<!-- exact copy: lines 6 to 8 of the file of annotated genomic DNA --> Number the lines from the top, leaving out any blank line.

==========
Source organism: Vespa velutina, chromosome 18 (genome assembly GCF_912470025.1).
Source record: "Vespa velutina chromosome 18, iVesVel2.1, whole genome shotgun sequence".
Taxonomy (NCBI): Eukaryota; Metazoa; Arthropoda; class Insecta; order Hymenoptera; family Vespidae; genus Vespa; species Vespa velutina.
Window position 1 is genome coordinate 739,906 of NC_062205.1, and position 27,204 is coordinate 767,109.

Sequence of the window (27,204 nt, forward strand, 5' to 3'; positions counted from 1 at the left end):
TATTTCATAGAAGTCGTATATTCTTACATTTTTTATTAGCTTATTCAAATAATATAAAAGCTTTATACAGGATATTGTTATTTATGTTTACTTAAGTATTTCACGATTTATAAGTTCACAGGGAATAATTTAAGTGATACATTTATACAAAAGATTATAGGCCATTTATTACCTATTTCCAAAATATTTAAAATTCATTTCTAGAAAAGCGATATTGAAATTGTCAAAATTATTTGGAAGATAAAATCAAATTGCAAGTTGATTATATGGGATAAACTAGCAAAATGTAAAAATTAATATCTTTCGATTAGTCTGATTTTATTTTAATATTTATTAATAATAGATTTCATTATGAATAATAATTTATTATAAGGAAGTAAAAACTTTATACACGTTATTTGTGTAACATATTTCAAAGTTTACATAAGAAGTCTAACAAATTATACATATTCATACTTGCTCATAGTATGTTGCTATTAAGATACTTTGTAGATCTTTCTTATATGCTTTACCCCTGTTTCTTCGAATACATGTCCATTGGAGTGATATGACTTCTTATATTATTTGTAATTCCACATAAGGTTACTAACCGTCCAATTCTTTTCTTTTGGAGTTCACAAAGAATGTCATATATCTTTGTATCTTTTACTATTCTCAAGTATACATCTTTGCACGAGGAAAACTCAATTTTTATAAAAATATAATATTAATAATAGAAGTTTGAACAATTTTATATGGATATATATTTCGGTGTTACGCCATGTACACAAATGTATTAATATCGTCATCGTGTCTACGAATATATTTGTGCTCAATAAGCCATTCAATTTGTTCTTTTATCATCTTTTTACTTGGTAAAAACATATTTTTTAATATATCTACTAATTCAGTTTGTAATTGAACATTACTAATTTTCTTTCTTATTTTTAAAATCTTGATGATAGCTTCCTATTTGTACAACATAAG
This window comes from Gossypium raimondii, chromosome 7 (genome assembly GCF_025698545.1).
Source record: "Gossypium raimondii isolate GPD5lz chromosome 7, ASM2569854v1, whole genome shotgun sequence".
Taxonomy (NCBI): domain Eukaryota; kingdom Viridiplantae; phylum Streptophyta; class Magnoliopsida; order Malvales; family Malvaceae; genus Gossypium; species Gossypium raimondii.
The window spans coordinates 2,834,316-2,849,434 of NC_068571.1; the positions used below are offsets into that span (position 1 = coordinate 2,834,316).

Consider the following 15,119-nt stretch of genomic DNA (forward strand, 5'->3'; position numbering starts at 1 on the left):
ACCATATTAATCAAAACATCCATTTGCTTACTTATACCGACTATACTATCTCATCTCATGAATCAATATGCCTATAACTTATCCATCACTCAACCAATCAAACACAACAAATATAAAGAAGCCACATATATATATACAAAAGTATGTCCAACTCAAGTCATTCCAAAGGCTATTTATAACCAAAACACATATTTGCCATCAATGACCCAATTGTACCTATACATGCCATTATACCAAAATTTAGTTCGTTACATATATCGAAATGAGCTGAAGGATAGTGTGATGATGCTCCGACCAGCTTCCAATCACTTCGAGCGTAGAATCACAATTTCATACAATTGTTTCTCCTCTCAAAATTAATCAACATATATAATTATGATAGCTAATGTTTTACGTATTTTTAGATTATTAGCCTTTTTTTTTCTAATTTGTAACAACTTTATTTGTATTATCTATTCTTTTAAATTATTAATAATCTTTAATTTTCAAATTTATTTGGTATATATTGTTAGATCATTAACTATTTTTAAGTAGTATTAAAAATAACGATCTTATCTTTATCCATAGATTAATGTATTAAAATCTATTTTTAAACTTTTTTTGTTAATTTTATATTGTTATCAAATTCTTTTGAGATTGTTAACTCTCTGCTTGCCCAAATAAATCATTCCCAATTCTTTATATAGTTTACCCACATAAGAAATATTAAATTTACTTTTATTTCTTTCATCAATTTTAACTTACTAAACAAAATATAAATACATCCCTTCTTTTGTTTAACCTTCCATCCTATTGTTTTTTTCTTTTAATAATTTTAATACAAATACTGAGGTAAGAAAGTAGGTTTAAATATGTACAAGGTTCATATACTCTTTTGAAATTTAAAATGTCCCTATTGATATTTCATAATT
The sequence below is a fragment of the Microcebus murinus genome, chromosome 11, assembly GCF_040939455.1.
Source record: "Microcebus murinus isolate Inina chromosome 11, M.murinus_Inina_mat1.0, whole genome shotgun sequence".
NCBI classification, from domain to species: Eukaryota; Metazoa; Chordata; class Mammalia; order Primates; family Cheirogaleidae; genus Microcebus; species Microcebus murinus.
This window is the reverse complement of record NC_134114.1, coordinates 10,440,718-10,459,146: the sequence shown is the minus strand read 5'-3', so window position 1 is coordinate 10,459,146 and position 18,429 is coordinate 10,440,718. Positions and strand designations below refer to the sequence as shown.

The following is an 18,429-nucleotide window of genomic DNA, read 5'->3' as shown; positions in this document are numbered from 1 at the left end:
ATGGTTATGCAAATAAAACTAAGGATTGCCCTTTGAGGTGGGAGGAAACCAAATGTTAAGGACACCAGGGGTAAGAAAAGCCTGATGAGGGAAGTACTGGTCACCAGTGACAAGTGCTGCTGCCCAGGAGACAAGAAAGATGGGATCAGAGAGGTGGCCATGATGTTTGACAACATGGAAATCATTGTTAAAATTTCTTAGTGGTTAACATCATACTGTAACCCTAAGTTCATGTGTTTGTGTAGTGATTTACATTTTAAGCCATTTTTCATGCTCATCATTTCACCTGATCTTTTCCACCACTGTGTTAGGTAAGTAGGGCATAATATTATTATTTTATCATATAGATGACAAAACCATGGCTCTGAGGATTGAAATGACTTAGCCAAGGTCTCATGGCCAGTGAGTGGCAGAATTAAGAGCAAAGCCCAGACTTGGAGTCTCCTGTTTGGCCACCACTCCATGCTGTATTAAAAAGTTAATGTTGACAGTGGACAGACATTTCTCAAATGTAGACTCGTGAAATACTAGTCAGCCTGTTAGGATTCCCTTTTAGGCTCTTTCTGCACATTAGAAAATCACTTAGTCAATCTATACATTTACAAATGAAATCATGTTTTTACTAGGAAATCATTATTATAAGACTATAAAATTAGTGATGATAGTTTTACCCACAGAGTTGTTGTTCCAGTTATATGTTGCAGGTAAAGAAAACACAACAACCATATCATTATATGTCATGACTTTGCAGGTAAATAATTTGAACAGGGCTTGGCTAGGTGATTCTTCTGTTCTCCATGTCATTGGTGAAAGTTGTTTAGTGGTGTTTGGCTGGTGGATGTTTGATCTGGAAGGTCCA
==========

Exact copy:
TATTTCATAGAAGTCGTATATTCTTACATTTTTTATTAGCTTATTCAAATAATATAAAAGCTTTATACAGGATATTGTTATTTATGTTTACTTAAGTATTTCACGATTTATAAGTTCACAGGGAATAATTTAAGTGATACATTTATACAAAAGATTATAGGCCATTTATTACCTATTTCCAAAATATTTAAAATTCATTTCTAGAAAAGCGATATTGAAATTGTCAAAATTATTTGGAAGATAAAATCAAATTGCAAGTTGATTATATGGGATAAACTAGCAAAATGTAAAAATTAATATCTTTCGATTAGTCTGATTTTATTTTAATATTTATTAATAATAGATTTCATTATGAATAATAATTTATTATAAGGAAGTAAAAACTTTATACACGTTATTTGTGTAACATATTTCAAAGTTTACATAAGAAGTCTAACAAATTATACATATTCATACTTGCTCATAGTATGTTGCTATTAAGATACTTTGTAGATCTTTCTTATATGCTTTACCCCTGTTTCTTCGAATACATGTCCATTGGAGTGATATGACTTCTTATATTATTTGTAATTCCACATAAGGTTACTAACCGTCCAATTCTTTTCTTTTGGAGTTCACAAAGAATGTCATATATCTTTGTATCTTTTACTATTCTCAAGTATACATCTTTGCACGAGGAAAACTCAATTTTTATAAAAATATAATATTAATAATAGAAGTTTGAACAATTTTATATGGATATATATTTCGGTGTTACGCCATGTACACAAATGTATTAATATCGTCATCGTGTCTACGAATATATTTGTGCTCAATAAGCCATTCAATTTGTTCTTTTATCATCTTTTTACTTGGTAAAAACATATTTTTTAATATATCTACTAATTCAGTTTGTAATTGAACATTACTAATTTTCTTTCTTATTTTTAAAATCTTGATGATAGCTTCCTATTTGTACAACATAAG
This window comes from Gossypium raimondii, chromosome 7 (genome assembly GCF_025698545.1).
Source record: "Gossypium raimondii isolate GPD5lz chromosome 7, ASM2569854v1, whole genome shotgun sequence".